Georgia’s cotton and peanut farmers are not expected to plant seeds for another two months, but they should be tending to maintenance issues now, according to Scott Monfort, University of Georgia Cooperative Extension peanut agronomist.“Farmers want to go ahead and take care of any maintenance issues now. Once planting season starts, they don’t want to be taken out of the field because of an equipment problem that could have been fixed today,” Monfort, who is based in Tifton, Georgia, said. “The hardest part of any season is making that first day happen. Once growers get all the bugs worked out, then they can move forward.”UGA Extension cotton agronomist Jared Whitaker acknowledges cotton planting has grown increasingly complicated in recent years. Beyond simply planting seed, growers conduct as many as five operations in one pass. The process could include a strip tillage operation, placing seed in the furrow, applying fertilizer prior to planting, spraying in-furrow insecticides and fungicides, and applying herbicides behind the press wheel. The complexity of cotton planting makes for all the more reason to look over equipment in advance and fix any kinks.“I would advise farmers to spend time with these units, make sure everything is good to go and think about improvements needed to speed things up when planting time comes. That way, when we’re in the heat of the battle, there’s one less potential delay to be concerned with,” Whitaker said. Unpredictable weather patterns could occur in midspring due to El Nino, which brings warmer and wetter temperatures than average. If El Nino hits in April, the month when most cotton and peanut planting is done, farmers are going to want to take advantage of all the clear, sunny days they can get. Getting sidelined in April to repair equipment could be detrimental to the grower’s bottom line.“It’s the little things that could make the biggest difference, especially when talking about the maintenance of a planter. That could be making sure there’s no buildup behind the plates of a planter to making sure your insecticide is flowing correctly and not having a stopped-up tube that may cause problems,” Monfort said. This year has already provided soggy days for south Georgia farmers. From Jan. 1 to Feb. 10, the UGA Tifton Campus experienced 16 rainy days and accumulated 6.12 inches of rain, according to UGA’s Georgia Automated Environmental Monitoring Network. During that same time, 7.26 inches of rain were recorded at the Sunbelt Ag Expo field in Moultrie, Georgia, and 6.88 inches were recorded at UGA’s C.M. Stripling Irrigation Research Park in Camilla, Georgia.“Right now, with us having rain pretty regularly, growers do have the opportunity to look at all of their tillage and planting equipment and to do the necessary maintenance, so when they do start planting, they’re not plagued by down time. Most growers are taking care of any maintenance issues right now anyway — it’s not a big issue,” Monfort said. “But it is always a great to remind (growers at this time).”For more information about cotton, see ugacotton.com. For more information about peanuts, see caes.uga.edu.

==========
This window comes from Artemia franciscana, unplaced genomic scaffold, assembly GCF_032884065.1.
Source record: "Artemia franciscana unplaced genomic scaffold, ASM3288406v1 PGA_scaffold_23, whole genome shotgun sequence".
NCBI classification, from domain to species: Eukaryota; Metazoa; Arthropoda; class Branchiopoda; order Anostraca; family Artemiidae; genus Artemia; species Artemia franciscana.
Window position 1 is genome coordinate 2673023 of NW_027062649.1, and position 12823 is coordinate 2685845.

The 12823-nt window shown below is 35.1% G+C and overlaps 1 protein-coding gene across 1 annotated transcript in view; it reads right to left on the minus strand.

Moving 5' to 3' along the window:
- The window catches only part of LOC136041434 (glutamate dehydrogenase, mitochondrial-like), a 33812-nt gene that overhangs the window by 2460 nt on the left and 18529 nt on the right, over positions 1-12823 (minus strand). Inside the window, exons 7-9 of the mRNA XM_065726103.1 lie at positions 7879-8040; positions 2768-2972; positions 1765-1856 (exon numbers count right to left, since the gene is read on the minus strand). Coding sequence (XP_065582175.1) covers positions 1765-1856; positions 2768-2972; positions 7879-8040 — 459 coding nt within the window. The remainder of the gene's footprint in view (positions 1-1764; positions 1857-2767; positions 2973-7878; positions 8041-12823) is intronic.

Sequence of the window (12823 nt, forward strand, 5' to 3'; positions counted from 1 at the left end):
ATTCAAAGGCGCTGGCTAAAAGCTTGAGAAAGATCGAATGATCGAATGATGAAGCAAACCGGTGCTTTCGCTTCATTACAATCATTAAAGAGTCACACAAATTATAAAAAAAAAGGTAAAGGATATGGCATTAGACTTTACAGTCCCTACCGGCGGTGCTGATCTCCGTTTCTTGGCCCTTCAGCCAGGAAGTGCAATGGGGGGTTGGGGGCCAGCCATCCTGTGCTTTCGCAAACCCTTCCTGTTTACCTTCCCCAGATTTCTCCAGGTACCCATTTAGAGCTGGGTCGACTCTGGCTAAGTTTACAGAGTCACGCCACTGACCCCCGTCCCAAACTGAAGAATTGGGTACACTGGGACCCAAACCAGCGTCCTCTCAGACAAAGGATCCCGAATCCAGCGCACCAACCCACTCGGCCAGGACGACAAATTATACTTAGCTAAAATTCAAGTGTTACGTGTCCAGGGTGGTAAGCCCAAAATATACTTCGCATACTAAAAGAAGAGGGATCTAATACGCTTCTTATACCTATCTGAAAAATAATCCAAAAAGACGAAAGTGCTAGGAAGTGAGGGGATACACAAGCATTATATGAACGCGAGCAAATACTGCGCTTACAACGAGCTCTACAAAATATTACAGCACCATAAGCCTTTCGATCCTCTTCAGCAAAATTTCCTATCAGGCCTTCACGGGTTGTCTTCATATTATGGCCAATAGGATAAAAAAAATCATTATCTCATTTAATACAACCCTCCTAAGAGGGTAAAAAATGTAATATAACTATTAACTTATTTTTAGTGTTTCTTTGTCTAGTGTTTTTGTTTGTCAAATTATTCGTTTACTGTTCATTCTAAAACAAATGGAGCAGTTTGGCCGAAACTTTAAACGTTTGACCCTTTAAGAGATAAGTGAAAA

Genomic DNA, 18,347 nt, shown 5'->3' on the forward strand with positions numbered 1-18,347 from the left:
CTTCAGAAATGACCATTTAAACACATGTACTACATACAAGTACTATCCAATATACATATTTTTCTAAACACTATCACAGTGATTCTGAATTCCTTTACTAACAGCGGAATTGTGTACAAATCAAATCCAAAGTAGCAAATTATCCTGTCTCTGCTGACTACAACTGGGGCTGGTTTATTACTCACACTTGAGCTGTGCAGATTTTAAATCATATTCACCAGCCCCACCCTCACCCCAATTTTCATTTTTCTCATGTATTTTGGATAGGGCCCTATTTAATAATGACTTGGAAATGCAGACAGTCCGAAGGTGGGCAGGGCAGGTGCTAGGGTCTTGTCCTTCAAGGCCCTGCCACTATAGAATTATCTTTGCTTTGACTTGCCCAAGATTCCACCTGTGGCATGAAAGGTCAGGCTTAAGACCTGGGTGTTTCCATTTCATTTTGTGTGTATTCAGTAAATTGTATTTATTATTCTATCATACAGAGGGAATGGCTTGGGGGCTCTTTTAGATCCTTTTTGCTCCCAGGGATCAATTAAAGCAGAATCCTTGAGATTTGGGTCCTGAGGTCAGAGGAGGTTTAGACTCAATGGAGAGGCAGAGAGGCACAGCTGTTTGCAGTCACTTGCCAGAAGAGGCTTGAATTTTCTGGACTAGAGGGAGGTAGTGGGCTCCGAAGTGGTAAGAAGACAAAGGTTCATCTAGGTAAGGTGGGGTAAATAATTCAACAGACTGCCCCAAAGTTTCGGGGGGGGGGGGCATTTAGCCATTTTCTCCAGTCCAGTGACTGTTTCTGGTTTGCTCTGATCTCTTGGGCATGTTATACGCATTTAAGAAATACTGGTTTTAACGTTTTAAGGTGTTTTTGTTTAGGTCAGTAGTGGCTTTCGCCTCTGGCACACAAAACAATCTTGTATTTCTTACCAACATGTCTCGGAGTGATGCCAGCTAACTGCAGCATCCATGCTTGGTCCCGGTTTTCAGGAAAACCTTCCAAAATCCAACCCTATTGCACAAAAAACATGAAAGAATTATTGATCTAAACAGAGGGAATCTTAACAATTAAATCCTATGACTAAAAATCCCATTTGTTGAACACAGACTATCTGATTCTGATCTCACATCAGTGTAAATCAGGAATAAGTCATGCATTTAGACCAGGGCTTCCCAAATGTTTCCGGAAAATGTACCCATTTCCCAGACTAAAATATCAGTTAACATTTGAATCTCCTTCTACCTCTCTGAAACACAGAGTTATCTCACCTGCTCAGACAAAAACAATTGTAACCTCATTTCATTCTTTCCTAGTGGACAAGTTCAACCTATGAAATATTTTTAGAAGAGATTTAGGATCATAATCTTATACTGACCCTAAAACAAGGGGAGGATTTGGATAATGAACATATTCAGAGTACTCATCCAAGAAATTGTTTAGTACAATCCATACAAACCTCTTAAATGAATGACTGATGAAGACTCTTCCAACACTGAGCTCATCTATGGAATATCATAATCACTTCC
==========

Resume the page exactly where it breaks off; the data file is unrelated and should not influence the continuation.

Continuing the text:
Van Wolfswinkel, who scored 15 goals for Sporting last season, added: “Of course it shows me that Norwich have a lot of confidence in me, so If anything I see it more as a motivation. “In Portugal we didn’t even have a second striker actually so you need to perform because all of the pressure to score the goals is on you. I did great (at Lisbon), so maybe I started to get used to it.” Norwich struggled to find the net over the second half of last season – before eventually scoring four against West Brom and then three in the win at Manchester City on the final day to pull clear of the relegation zone and finish a creditable 11th. Van Wolfswinkel believes his added firepower will help the team progress. “I am confident of scoring goals. That is part and parcel of my job, but the most important thing for me is I am a team player,” he said. Van Wolfswinkel earned his second cap for the senior Dutch side in their friendly against Indonesia in June, and feels the switch to England can only help boost his international profile ahead of next summer’s World Cup finals in Brazil. “The Portuguese League is not on the TV in Holland, the Premier League is every day, so more people see you, and if you are in the news performing well, then the (Holland) coaches will see you also,” he said. “For me, it is of course a decision to go to Norwich for the future, to be there also (with Holland) for the World Cup, but my main focus is Norwich.” Press Association The 24-year-old officially completed his transfer from Sporting Lisbon on Monday and will join up with his new team-mates later this week ahead of a pre-season tour to the west coast of the United States. The capture of Van Wolfswinkel shattered Norwich’s previous record transfer by almost three times, but the Dutchman said: “With my first transfer (from Vitesse to Utrecht) and my one to Portugal I was also seen as a big signing, but that is something not for me. I just have to focus on my game.” Holland forward Ricky van Wolfswinkel is confident Norwich’s club-record £8.5million fee will not weigh heavy on his shoulders next season.
Manchester United youngster Adnan Januzaj is convinced David Moyes will bring trophies to Old Trafford. It has been a tough baptism for Moyes as Sir Alex Ferguson’s successor, with a string of disappointing results sending the Red Devils spinning down the Barclays Premier League table. Sunday’s 3-0 win at Aston Villa did suggest a brighter future, although Moyes is mindful his side have gained similarly encouraging results before, only to immediately lose their momentum. However, Januzaj, one of the players upon whom the ‘new’ United must be built, feels Moyes will continue with the club’s trophy-winning traditions. “He will win trophies,” the winger told MUTV. “Don’t forget, it is a new coach. Everything is new. “You have to give it time. “I think he is a good coach. All the players are ready to work hard as well and everything will come.” Januzaj has been a more regular member of the United squad in recent games, having marked his first start with two goals at Sunderland in October which turned the game at the Stadium of Light on its head. He has already been rewarded with a five-year contract extension, allaying fears United could lose another of their promising stars, as happened with French midfielder Paul Pogba who is now doing such good things for Juventus. Yet moving was never on the agenda for Januzaj, who created United’s opening goal at Villa Park when he crashed a header onto the post. “I am happy here,” he said. “When I moved to Manchester I wanted to play with the first team. “Now I want to stay here, play for a long time if I can and be the best player I can be.” For Januzaj that means emulating another winger who left his home for England at a very young age – Cristiano Ronaldo – and became one of the world’s best players. The example of Ronaldo proves what can be achieved. But there are others, much closer to Manchester. And Januzaj feels he is learning from the best in Ryan Giggs, whom, he is convinced, still has much to offer despite hitting his 40th birthday. “Ryan is a legend, totally unbelievable,” said Januzaj. “If I don’t know what to do on the pitch, I just go to Ryan and ask him what I need to improve on. “He helps me a lot – and he can still carry on for a bit yet. “He is 40 but I think he could play for another five years.” Moyes has little time to reflect on United’s success at Villa Park. After a quick trip to Leeds, where he was part of the United delegation that attended the presentation of the lifetime achievement award handed to Sir Alex Ferguson at the BBC Sports Personality of the Year awards, he was back over the Pennines to plot the downfall of Stoke in Wednesday’s Capital One Cup quarter-final. United will need to take a check on Shinji Kagawa, who has still not fully recovered from having to have his stomach pumped a fortnight ago, and Javier Hernandez, who missed yesterday’s game after taking a kick on the head in training on Saturday. Press Association